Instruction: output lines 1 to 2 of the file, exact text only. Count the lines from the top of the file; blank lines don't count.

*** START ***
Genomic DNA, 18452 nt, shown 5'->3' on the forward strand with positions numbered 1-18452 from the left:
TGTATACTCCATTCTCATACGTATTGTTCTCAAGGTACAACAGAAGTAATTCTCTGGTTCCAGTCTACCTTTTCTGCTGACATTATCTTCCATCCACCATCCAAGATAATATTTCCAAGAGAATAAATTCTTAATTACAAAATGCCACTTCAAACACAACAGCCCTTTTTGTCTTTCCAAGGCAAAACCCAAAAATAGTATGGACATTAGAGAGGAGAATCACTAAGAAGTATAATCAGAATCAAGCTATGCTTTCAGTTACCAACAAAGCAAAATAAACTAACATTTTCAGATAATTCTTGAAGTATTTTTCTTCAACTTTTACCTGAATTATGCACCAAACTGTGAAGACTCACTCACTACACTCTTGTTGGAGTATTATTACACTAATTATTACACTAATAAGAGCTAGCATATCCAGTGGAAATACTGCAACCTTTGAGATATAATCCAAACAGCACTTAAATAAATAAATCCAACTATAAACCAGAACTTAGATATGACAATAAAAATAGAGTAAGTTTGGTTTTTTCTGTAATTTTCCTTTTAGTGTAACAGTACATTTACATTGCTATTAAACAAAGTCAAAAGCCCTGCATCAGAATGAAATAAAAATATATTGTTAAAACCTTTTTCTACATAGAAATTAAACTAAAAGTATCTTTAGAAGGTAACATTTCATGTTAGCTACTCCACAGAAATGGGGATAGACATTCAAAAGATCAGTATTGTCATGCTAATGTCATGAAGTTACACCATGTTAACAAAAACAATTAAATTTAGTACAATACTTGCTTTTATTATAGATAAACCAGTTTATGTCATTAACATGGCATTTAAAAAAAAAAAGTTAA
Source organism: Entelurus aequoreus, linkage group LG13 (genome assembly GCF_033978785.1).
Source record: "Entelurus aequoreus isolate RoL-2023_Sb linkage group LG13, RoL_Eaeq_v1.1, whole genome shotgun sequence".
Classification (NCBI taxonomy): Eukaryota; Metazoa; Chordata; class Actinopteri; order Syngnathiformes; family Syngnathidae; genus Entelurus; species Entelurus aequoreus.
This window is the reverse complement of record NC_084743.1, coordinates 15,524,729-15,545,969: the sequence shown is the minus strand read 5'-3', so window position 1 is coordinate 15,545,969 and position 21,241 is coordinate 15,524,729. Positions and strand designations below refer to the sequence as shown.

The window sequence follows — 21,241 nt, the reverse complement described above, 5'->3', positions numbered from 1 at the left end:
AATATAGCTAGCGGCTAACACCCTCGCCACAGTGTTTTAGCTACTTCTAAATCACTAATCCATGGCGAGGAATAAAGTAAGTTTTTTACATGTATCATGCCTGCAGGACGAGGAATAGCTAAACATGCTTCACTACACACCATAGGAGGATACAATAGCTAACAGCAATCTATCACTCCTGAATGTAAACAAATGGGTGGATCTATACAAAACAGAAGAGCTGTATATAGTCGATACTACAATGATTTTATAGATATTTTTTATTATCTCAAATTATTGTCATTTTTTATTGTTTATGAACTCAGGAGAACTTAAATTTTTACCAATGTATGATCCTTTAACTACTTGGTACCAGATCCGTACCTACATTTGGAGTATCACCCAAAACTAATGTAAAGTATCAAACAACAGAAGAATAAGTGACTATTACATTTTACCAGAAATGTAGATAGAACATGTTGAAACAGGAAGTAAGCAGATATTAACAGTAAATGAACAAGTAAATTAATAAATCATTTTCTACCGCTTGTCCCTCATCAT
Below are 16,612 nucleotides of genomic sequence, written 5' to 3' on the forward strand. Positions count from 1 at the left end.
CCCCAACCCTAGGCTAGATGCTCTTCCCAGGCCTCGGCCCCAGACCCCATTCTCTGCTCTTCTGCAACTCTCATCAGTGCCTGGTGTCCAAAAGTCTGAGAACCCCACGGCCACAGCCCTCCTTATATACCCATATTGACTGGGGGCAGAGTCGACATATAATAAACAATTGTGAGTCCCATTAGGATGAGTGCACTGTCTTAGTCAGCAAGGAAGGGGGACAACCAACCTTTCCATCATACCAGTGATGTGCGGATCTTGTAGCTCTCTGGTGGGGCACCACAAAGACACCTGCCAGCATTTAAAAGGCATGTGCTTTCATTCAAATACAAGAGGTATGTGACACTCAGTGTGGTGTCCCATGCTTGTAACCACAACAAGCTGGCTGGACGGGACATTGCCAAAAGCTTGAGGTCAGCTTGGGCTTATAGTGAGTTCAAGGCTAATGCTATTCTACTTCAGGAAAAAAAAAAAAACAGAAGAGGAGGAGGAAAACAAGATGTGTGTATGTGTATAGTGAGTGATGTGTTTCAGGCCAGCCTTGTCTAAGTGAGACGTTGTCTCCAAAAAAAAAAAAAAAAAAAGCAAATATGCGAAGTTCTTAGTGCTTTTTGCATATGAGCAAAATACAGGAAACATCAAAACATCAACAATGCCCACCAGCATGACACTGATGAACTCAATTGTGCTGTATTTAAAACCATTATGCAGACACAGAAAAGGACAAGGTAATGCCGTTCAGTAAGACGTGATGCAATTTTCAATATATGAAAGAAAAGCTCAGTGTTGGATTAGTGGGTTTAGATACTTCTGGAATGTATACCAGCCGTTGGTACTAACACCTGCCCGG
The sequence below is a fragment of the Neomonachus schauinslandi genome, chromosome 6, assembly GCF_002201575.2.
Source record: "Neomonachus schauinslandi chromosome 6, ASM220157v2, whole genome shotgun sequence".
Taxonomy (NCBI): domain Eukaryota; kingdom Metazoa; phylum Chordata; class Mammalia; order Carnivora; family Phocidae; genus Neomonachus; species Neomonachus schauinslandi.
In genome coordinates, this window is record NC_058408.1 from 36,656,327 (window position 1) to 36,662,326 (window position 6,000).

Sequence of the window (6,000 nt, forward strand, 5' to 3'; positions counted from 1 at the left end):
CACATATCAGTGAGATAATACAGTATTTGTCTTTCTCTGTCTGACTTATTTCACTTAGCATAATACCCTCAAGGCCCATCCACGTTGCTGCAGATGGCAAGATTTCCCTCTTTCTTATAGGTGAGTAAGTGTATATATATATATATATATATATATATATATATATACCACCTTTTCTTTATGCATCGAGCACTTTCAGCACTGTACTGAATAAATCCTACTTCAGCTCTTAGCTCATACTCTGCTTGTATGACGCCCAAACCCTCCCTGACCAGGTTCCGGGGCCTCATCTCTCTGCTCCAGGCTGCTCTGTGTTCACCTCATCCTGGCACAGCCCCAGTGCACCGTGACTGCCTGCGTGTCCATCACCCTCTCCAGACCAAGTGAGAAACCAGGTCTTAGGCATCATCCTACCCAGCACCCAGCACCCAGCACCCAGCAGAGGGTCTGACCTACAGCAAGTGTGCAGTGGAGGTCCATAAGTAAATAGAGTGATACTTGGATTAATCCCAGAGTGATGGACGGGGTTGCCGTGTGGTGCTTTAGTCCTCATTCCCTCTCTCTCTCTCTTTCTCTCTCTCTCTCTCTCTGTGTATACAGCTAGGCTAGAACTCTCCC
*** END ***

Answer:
Genomic DNA, 18452 nt, shown 5'->3' on the forward strand with positions numbered 1-18452 from the left:
TGTATACTCCATTCTCATACGTATTGTTCTCAAGGTACAACAGAAGTAATTCTCTGGTTCCAGTCTACCTTTTCTGCTGACATTATCTTCCATCCACCATCCAAGATAATATTTCCAAGAGAATAAATTCTTAATTACAAAATGCCACTTCAAACACAACAGCCCTTTTTGTCTTTCCAAGGCAAAACCCAAAAATAGTATGGACATTAGAGAGGAGAATCACTAAGAAGTATAATCAGAATCAAGCTATGCTTTCAGTTACCAACAAAGCAAAATAAACTAACATTTTCAGATAATTCTTGAAGTATTTTTCTTCAACTTTTACCTGAATTATGCACCAAACTGTGAAGACTCACTCACTACACTCTTGTTGGAGTATTATTACACTAATTATTACACTAATAAGAGCTAGCATATCCAGTGGAAATACTGCAACCTTTGAGATATAATCCAAACAGCACTTAAATAAATAAATCCAACTATAAACCAGAACTTAGATATGACAATAAAAATAGAGTAAGTTTGGTTTTTTCTGTAATTTTCCTTTTAGTGTAACAGTACATTTACATTGCTATTAAACAAAGTCAAAAGCCCTGCATCAGAATGAAATAAAAATATATTGTTAAAACCTTTTTCTACATAGAAATTAAACTAAAAGTATCTTTAGAAGGTAACATTTCATGTTAGCTACTCCACAGAAATGGGGATAGACATTCAAAAGATCAGTATTGTCATGCTAATGTCATGAAGTTACACCATGTTAACAAAAACAATTAAATTTAGTACAATACTTGCTTTTATTATAGATAAACCAGTTTATGTCATTAACATGGCATTTAAAAAAAAAAAGTTAA